DESIGN, FABRICATION AND EVALUATION OF ROTARY HOT-AIR DRYER FOR THE VALUE ADDITION OF FRUIT WASTE

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    Citrus waste is solid residue that remains after fresh fruits are squeezed for their juices. Pakistan is among the top ten citrus producing countries in the world. Pakistan is contributing 2.16 million tons per annum in fruit waste generation. Fresh food waste is often used locally to feed animals as milk enhancer. When fresh fruit are squeezed, a solid residue is produced which is commonly known as citrus waste. Fresh citrus waste has a natural acidity, but it is still a perishable product due to its high moisture content and soluble sugar. Dehydration method is usually applied for the removal of moisture content up to less than 10 % to increases the shelf life for easy handling and transportation. The present study enables the design of a rotary-hot air dryer having an internal rotating body. The drying efficiency increased with the increase in the internal temperature and the air flow rate in the rotary drum, while the drying efficiency decreases with increasing the drum speed. The drying process provided the optimal results with respect to drying time and Vitamin C concentration. The present designed hot-air dryer provides fundamentals for fruit pulp industry who can easily adopt this technology. This dryer can be installed within pulp industry and waste can be processed at source point. The dehydration process increases the shelf life of citrus fruit waste and it will be available throughout the year around the country. The dehydrated material can enhance the milk quantity of animal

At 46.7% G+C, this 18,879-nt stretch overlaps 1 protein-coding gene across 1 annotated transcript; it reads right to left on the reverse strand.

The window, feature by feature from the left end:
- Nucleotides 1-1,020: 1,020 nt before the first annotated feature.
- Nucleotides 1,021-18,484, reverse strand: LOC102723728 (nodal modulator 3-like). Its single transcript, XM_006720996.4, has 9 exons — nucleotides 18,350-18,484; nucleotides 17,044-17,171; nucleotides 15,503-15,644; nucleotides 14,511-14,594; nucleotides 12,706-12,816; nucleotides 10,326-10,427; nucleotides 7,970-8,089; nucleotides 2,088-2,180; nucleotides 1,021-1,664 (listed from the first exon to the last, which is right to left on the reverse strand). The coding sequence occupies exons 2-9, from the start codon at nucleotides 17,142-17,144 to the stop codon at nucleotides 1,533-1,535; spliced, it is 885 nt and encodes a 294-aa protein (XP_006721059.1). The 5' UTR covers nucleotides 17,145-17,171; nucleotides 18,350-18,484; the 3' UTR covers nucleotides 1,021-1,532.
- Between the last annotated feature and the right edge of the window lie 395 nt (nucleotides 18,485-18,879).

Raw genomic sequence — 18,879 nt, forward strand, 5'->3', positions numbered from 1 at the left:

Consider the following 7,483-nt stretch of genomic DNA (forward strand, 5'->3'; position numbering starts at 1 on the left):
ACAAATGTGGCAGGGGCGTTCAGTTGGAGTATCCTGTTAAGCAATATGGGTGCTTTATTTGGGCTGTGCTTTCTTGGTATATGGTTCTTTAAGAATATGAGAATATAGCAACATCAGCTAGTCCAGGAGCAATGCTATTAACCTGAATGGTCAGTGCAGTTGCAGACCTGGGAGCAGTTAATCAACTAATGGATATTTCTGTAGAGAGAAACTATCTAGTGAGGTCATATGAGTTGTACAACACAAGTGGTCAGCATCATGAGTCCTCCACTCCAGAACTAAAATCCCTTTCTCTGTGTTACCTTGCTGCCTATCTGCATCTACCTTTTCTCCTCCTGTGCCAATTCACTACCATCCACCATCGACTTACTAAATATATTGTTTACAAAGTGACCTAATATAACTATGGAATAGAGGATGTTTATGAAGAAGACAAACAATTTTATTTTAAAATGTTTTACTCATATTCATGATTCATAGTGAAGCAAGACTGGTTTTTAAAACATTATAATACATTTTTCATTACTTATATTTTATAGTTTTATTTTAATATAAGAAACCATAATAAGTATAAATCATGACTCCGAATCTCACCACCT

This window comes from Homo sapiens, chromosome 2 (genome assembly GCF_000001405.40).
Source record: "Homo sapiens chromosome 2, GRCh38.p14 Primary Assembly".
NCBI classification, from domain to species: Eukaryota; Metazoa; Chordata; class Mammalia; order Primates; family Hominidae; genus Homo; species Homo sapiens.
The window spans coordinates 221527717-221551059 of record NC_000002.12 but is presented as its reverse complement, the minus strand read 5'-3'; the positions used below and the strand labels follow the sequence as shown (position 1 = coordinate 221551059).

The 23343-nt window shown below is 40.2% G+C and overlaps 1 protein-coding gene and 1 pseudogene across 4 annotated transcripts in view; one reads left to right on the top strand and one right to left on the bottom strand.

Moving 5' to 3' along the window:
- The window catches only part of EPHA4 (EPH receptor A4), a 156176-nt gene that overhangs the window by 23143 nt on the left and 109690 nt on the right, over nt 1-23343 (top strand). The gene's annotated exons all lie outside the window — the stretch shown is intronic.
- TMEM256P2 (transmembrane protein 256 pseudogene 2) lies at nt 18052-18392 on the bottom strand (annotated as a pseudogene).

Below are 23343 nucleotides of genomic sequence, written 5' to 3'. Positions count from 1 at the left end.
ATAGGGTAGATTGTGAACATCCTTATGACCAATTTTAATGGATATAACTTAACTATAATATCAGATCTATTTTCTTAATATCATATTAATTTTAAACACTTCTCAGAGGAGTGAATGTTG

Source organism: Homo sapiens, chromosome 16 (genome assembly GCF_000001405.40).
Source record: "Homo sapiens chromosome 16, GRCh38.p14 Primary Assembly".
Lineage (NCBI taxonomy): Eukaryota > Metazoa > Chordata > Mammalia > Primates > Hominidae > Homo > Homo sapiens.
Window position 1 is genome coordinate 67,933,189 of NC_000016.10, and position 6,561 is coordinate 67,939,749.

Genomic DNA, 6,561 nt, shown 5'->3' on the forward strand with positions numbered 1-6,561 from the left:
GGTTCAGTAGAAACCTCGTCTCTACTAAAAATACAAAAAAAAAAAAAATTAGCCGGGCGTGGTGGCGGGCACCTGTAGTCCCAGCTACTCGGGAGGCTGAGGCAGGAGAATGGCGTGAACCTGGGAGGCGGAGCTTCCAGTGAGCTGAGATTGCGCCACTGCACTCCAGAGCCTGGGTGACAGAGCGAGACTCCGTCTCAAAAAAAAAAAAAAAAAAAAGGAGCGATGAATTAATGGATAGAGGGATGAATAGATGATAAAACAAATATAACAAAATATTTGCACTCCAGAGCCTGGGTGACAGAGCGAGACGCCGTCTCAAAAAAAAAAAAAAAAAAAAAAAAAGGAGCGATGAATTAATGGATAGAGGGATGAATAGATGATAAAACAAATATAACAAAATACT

Potential degradation of norfloxacin using UV-C/Fe2+/peroxides-based oxidative pathways